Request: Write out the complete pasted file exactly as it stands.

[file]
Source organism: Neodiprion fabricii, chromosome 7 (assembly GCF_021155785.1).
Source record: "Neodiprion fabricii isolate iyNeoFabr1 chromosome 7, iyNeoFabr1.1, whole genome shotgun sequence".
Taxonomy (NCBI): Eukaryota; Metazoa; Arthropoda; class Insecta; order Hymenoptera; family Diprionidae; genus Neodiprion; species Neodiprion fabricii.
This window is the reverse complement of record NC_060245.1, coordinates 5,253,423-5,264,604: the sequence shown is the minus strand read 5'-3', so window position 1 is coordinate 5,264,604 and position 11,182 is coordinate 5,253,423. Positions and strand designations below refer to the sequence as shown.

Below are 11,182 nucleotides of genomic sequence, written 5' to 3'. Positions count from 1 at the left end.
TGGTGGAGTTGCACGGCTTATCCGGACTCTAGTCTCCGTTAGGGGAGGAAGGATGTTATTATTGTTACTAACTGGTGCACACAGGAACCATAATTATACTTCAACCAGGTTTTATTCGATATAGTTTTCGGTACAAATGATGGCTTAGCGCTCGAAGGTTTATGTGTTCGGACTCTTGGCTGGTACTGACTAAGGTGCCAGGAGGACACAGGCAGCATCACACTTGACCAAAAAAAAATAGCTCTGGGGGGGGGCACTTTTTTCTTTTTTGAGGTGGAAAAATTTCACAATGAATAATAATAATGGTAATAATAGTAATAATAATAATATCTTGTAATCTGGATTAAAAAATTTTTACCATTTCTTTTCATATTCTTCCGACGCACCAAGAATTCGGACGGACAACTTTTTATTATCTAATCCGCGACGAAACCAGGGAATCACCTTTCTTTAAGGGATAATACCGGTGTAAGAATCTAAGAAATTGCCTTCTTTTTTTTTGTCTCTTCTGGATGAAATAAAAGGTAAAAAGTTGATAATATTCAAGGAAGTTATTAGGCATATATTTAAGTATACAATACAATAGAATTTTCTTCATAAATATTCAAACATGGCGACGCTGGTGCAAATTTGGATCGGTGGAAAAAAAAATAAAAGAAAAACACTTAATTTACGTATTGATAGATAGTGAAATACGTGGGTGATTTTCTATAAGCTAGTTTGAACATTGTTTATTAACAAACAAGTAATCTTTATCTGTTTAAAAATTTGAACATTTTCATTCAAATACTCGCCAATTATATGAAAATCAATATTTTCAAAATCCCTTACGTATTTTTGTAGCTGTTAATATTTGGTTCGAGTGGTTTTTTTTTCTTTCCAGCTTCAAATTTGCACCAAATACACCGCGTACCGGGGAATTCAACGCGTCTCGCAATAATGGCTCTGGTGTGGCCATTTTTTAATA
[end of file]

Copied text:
Source organism: Neodiprion fabricii, chromosome 7 (assembly GCF_021155785.1).
Source record: "Neodiprion fabricii isolate iyNeoFabr1 chromosome 7, iyNeoFabr1.1, whole genome shotgun sequence".
Taxonomy (NCBI): Eukaryota; Metazoa; Arthropoda; class Insecta; order Hymenoptera; family Diprionidae; genus Neodiprion; species Neodiprion fabricii.
This window is the reverse complement of record NC_060245.1, coordinates 5,253,423-5,264,604: the sequence shown is the minus strand read 5'-3', so window position 1 is coordinate 5,264,604 and position 11,182 is coordinate 5,253,423. Positions and strand designations below refer to the sequence as shown.

Below are 11,182 nucleotides of genomic sequence, written 5' to 3'. Positions count from 1 at the left end.
TGGTGGAGTTGCACGGCTTATCCGGACTCTAGTCTCCGTTAGGGGAGGAAGGATGTTATTATTGTTACTAACTGGTGCACACAGGAACCATAATTATACTTCAACCAGGTTTTATTCGATATAGTTTTCGGTACAAATGATGGCTTAGCGCTCGAAGGTTTATGTGTTCGGACTCTTGGCTGGTACTGACTAAGGTGCCAGGAGGACACAGGCAGCATCACACTTGACCAAAAAAAAATAGCTCTGGGGGGGGGCACTTTTTTCTTTTTTGAGGTGGAAAAATTTCACAATGAATAATAATAATGGTAATAATAGTAATAATAATAATATCTTGTAATCTGGATTAAAAAATTTTTACCATTTCTTTTCATATTCTTCCGACGCACCAAGAATTCGGACGGACAACTTTTTATTATCTAATCCGCGACGAAACCAGGGAATCACCTTTCTTTAAGGGATAATACCGGTGTAAGAATCTAAGAAATTGCCTTCTTTTTTTTTGTCTCTTCTGGATGAAATAAAAGGTAAAAAGTTGATAATATTCAAGGAAGTTATTAGGCATATATTTAAGTATACAATACAATAGAATTTTCTTCATAAATATTCAAACATGGCGACGCTGGTGCAAATTTGGATCGGTGGAAAAAAAAATAAAAGAAAAACACTTAATTTACGTATTGATAGATAGTGAAATACGTGGGTGATTTTCTATAAGCTAGTTTGAACATTGTTTATTAACAAACAAGTAATCTTTATCTGTTTAAAAATTTGAACATTTTCATTCAAATACTCGCCAATTATATGAAAATCAATATTTTCAAAATCCCTTACGTATTTTTGTAGCTGTTAATATTTGGTTCGAGTGGTTTTTTTTTCTTTCCAGCTTCAAATTTGCACCAAATACACCGCGTACCGGGGAATTCAACGCGTCTCGCAATAATGGCTCTGGTGTGGCCATTTTTTAATA